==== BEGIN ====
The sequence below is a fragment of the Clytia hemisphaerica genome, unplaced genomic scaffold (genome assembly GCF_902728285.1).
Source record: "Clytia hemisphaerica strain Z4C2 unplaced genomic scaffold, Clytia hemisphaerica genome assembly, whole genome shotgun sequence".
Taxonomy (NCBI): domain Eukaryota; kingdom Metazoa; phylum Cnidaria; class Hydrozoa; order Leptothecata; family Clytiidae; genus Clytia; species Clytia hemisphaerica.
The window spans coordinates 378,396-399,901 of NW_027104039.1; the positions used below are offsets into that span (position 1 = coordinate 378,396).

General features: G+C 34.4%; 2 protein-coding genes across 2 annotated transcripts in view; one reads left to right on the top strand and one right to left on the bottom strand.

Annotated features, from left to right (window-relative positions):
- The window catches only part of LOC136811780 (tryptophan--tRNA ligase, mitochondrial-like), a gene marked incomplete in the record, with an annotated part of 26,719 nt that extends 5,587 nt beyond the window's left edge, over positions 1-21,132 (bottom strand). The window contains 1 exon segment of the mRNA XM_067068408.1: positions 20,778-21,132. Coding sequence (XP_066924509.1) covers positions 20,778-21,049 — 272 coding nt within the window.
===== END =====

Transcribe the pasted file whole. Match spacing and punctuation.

The sequence below is a fragment of the Clytia hemisphaerica genome, unplaced genomic scaffold (genome assembly GCF_902728285.1).
Source record: "Clytia hemisphaerica strain Z4C2 unplaced genomic scaffold, Clytia hemisphaerica genome assembly, whole genome shotgun sequence".
Taxonomy (NCBI): domain Eukaryota; kingdom Metazoa; phylum Cnidaria; class Hydrozoa; order Leptothecata; family Clytiidae; genus Clytia; species Clytia hemisphaerica.
The window spans coordinates 378,396-399,901 of NW_027104039.1; the positions used below are offsets into that span (position 1 = coordinate 378,396).

General features: G+C 34.4%; 2 protein-coding genes across 2 annotated transcripts in view; one reads left to right on the top strand and one right to left on the bottom strand.

Annotated features, from left to right (window-relative positions):
- The window catches only part of LOC136811780 (tryptophan--tRNA ligase, mitochondrial-like), a gene marked incomplete in the record, with an annotated part of 26,719 nt that extends 5,587 nt beyond the window's left edge, over positions 1-21,132 (bottom strand). The window contains 1 exon segment of the mRNA XM_067068408.1: positions 20,778-21,132. Coding sequence (XP_066924509.1) covers positions 20,778-21,049 — 272 coding nt within the window.